What challenges do you think healthcare brands face in general?
Brand reputation and education have always been a big challenge – making sure patients know who they are and what they offer. Now, it’s even more important to invest in that brand reputation and make patients aware of how they’re addressing COVID-19 from a local standpoint as well as how they can best promote their service lines, whether it’s telemedicine or necessary in-person office visits, and what safety precautions they’re taking.
You’ve mentioned that building trust and emotional connections are really important. Why?
Patients want emotional connections. We’ve learned through our research and in our research study that consumers want to hear patient stories and how their healthcare providers guided them through their journey. They don’t want to feel like it’s all scientific.
So many stories we’ve seen, especially now, are about how patients are overcoming COVID-19 and how their healthcare providers are supporting them through that journey.
These types of stories have high engagement amongst readers as it’s relatable and tugs at the heartstrings.
So, you guys are presenting a lot of the research and stories you’re creating to hospital brands, but then you have to get their stakeholders on board. How do you get them on board with new ideas and solutions?
It’s definitely through the research and data because it supports everything we do. It leads the conversation.
We’re talking to different levels of marketers on the hospital side, but then they need to go to their key decision-makers such as the board of doctors. We work with them as if we were an extension of their team, so when they are pitching their marketing recommendation to the decision-makers, they will be completely educated on the research and solutions we are offering.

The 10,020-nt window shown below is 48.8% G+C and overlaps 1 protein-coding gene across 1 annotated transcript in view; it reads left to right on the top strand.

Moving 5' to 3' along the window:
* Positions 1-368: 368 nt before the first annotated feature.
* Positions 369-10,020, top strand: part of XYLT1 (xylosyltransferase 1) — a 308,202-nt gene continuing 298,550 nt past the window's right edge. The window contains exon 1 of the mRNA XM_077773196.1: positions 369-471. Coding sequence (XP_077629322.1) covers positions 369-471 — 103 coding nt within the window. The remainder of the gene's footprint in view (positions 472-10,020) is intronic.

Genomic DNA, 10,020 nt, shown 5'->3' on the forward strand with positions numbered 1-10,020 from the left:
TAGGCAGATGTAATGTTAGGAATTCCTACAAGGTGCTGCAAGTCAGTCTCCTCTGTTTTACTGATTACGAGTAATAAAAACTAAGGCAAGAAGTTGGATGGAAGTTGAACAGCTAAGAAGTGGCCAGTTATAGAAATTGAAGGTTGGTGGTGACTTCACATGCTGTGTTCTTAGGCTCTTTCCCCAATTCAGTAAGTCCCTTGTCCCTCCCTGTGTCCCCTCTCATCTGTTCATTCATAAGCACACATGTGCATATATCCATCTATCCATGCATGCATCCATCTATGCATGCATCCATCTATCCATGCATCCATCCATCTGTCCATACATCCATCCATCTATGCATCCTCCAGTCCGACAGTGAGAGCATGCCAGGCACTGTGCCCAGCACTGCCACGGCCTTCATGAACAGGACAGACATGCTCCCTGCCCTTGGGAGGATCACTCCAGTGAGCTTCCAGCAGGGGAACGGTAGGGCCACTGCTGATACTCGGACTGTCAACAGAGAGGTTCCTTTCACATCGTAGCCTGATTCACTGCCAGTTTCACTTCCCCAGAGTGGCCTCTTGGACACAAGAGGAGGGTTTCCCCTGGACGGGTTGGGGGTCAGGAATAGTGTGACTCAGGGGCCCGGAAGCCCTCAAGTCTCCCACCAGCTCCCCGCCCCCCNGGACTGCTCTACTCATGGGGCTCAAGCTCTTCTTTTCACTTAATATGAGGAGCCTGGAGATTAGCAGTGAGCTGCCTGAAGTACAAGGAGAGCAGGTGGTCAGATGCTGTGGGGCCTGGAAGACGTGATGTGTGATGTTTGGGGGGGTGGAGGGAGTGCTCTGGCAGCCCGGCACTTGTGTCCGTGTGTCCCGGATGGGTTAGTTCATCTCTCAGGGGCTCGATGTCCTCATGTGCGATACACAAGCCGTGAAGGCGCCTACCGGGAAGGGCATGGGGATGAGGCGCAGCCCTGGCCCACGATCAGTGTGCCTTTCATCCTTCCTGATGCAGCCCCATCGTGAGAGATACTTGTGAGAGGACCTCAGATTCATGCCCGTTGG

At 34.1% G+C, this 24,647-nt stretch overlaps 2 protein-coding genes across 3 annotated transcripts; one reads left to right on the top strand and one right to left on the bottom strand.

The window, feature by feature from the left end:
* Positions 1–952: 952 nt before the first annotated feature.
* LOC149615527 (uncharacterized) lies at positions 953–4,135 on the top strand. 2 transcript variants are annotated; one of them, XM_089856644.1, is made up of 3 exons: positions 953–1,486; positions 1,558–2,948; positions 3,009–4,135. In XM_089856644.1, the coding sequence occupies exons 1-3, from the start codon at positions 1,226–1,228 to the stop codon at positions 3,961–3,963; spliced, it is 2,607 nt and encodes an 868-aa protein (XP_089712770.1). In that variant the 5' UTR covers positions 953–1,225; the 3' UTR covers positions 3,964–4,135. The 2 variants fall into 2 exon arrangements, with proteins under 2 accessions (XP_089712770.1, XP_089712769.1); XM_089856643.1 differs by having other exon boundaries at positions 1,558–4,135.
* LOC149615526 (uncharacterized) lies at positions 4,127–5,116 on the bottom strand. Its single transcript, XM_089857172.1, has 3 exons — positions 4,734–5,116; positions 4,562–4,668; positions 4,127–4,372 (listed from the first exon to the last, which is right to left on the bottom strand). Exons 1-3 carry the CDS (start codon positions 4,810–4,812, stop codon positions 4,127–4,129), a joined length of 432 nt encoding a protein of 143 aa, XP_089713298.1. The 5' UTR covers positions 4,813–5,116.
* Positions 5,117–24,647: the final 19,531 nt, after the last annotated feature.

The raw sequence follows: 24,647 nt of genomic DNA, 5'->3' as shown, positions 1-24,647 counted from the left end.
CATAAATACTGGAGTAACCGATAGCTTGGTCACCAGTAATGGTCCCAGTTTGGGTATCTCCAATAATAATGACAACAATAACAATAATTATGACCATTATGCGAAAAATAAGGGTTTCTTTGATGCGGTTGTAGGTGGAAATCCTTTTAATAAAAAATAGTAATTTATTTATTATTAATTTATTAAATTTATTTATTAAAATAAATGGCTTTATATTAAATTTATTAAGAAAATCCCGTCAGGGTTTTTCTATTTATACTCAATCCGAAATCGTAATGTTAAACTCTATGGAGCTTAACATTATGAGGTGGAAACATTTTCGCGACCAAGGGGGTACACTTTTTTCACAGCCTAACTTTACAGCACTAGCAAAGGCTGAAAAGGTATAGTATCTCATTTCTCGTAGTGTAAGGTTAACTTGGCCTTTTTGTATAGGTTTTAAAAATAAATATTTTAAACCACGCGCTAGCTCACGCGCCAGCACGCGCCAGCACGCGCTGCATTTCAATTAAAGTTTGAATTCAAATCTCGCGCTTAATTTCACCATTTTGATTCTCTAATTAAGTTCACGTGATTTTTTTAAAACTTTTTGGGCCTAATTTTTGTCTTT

We recently experienced that in Westchester where we were working with a specialty medical practice’s Marketing Director. She’s a one-person team who reports directly to the doctors on the board. In the past, she focused on driving patient acquisition through search marketing, but in 2020 she was looking to build brand recognition, which required a different marketing strategy. We worked with her to make sure she had everything she needed and was fully prepared to present her marketing solution to the board. While in this case, she handed her pitch on her own, some clients bring us to the table with them to present to the key decision-makers.
It’s great that you guys are building that partnership and acting as another resource for these marketers. So, in addition to a marketer, you’re obviously also a consumer. What do you look for in a hospital brand? Has that changed in recent months?
I want to see their expertise. Having had family who has had various medical issues, that’s been a concern of mine. Is this the right hospital for their needs? What is their experience and outcomes with this medical issue? I learn through patient stories. I want to know that there is a human element – hearing a story gives me everything I need to know versus just being told, okay – they’ve won these awards.
Right now, safety is even more of a priority for me. I want my family and me to feel safe with the provider we are choosing, especially if going in for an in-person visit. I also want to make sure they do have the option of telemedicine. I had an appointment recently where I utilized telemedicine – it was convenient, and I felt safe because I didn’t have to go anywhere during these turbulent times.
I think in the future, telemedicine is going to become even more important, and we’re going to see a change in the way doctors provide care to their patients.